When Argentina captured the Falkland Islands the RAF carried out a crash program of fitting some Nimrods with air-air refueling equipment. They also had to train Nimrod crew members to carry out this difficult operation. This enabled Nimrods to fly the 4,400 kilometers (2,750 miles) from Ascension Island to the Falklands and carry out patrols to cover the British task force. A No. 206 Squadron Nimrod flew the first Falkland campaign mission on May 11, 1982. On May 15, cloud cover made satellite reconnaissance unable to verify if Argentine warships had slipped past the Royal Navy blockade. Wing Commander David Emmerson, Nimrod detachment commander, flew a Nimrod to 240 kilometers (150 miles) north of Port Stanley then flew to 100 kilometers (60 miles) off the Argentine coast. Wing Commander Emmerson flew parallel to the Argentine coast past all the Argentine Navy bases. This patrol mission was carried out in daylight and well within the range of Argentine fighters. The Nimrod crew searched 640,000 square kilometers (400,000 square miles). The mission lasted 19 hours and 5 minutes. [iv] Nimrods confirmed the Argentine Navy surface ships were not going to interfere with the British landings on The Falklands.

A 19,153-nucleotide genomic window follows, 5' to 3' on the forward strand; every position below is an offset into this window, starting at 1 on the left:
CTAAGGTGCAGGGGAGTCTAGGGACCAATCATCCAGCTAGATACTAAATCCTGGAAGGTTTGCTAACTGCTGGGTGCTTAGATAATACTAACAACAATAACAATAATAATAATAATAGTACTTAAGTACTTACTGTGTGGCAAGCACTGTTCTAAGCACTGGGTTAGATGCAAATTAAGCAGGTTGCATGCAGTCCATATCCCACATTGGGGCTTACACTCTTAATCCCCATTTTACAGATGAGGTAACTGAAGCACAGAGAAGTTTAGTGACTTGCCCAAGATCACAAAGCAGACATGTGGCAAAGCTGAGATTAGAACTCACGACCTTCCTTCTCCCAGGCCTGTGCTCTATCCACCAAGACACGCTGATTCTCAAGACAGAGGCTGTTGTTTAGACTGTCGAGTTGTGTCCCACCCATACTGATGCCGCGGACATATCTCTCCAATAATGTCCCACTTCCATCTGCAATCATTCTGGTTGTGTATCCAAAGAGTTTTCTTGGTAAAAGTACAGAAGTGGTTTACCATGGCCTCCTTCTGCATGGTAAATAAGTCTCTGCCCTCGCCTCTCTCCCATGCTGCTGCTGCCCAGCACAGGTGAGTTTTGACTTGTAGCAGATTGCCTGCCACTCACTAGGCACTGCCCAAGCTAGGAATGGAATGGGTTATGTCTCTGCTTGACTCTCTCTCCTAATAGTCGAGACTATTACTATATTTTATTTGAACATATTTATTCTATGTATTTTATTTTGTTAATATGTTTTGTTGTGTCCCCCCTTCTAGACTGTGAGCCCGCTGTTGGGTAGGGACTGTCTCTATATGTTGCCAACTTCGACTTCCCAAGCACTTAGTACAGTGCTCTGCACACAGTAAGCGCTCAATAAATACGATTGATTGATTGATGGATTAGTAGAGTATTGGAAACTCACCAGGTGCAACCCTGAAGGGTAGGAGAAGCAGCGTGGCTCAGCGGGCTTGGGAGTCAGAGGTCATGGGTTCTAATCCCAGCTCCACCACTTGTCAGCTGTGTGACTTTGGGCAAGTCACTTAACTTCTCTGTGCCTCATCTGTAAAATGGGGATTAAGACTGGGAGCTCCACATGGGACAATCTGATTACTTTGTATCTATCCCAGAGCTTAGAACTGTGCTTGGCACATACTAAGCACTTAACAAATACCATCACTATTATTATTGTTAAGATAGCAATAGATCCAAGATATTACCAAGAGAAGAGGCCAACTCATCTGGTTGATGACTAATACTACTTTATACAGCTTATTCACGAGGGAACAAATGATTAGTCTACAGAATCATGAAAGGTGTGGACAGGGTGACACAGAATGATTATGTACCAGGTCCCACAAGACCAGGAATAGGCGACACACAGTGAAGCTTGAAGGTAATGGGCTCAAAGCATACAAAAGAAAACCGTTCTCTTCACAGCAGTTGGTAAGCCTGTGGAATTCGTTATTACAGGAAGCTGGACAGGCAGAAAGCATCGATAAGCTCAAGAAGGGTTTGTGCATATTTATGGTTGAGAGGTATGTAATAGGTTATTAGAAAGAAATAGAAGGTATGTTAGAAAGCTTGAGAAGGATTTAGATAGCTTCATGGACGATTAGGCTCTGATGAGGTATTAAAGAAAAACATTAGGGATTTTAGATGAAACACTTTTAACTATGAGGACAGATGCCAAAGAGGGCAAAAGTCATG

On June 3, 1984 a load flare igniting in the bomb bay caused extensive damage to Nimrod MR2, registration XV257. The pilot made an emergency landing within four minutes of the fire warning.[v] XV257 underwent repairs for over a year. Then it was flown by a volunteer crew to RAF Woodford. XV257 had no bomb bay doors and the flight was with the landing gear down. XV257 was scheduled for rebuilding but a heavy wind collapsed a hanger roof That destroyed the Nimrod.[vi]

A mechanical failure in an engine caused a fire in XW666, a Nimrod R1, on May 16, 1995. The pilot had to ditch the aircraft into Moray Firth. All on board survived. Another Nimrod, XV239 crashed on September 2 during an airshow. The pilot made a display maneuver that put the aircraft in an unrecoverable stall. The crash killed all seven crew members.[vii]